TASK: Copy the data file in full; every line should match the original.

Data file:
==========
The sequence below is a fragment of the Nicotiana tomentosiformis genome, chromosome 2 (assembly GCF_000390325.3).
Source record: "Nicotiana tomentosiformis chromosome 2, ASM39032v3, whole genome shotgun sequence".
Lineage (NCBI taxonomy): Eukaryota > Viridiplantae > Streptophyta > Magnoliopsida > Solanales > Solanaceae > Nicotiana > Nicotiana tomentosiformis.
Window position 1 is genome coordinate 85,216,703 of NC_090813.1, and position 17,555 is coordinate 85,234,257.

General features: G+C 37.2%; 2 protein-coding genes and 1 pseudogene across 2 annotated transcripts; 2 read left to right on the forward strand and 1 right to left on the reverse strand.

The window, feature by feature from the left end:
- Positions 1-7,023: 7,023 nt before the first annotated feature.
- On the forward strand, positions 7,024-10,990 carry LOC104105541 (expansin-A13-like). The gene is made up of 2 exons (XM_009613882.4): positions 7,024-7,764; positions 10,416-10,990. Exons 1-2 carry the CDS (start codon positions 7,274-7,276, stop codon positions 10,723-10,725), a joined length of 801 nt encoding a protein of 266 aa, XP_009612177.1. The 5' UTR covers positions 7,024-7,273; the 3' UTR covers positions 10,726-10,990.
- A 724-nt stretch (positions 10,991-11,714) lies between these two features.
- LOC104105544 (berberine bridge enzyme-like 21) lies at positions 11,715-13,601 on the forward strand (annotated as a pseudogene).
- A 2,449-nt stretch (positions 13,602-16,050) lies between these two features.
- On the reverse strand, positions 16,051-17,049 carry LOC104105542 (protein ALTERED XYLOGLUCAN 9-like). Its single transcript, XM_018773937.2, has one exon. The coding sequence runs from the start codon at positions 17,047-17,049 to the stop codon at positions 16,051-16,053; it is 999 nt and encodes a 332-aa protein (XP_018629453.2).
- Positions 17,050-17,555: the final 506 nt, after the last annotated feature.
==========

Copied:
The sequence below is a fragment of the Nicotiana tomentosiformis genome, chromosome 2 (assembly GCF_000390325.3).
Source record: "Nicotiana tomentosiformis chromosome 2, ASM39032v3, whole genome shotgun sequence".
Lineage (NCBI taxonomy): Eukaryota > Viridiplantae > Streptophyta > Magnoliopsida > Solanales > Solanaceae > Nicotiana > Nicotiana tomentosiformis.
Window position 1 is genome coordinate 85,216,703 of NC_090813.1, and position 17,555 is coordinate 85,234,257.

General features: G+C 37.2%; 2 protein-coding genes and 1 pseudogene across 2 annotated transcripts; 2 read left to right on the forward strand and 1 right to left on the reverse strand.

The window, feature by feature from the left end:
- Positions 1-7,023: 7,023 nt before the first annotated feature.
- On the forward strand, positions 7,024-10,990 carry LOC104105541 (expansin-A13-like). The gene is made up of 2 exons (XM_009613882.4): positions 7,024-7,764; positions 10,416-10,990. Exons 1-2 carry the CDS (start codon positions 7,274-7,276, stop codon positions 10,723-10,725), a joined length of 801 nt encoding a protein of 266 aa, XP_009612177.1. The 5' UTR covers positions 7,024-7,273; the 3' UTR covers positions 10,726-10,990.
- A 724-nt stretch (positions 10,991-11,714) lies between these two features.
- LOC104105544 (berberine bridge enzyme-like 21) lies at positions 11,715-13,601 on the forward strand (annotated as a pseudogene).
- A 2,449-nt stretch (positions 13,602-16,050) lies between these two features.
- On the reverse strand, positions 16,051-17,049 carry LOC104105542 (protein ALTERED XYLOGLUCAN 9-like). Its single transcript, XM_018773937.2, has one exon. The coding sequence runs from the start codon at positions 17,047-17,049 to the stop codon at positions 16,051-16,053; it is 999 nt and encodes a 332-aa protein (XP_018629453.2).
- Positions 17,050-17,555: the final 506 nt, after the last annotated feature.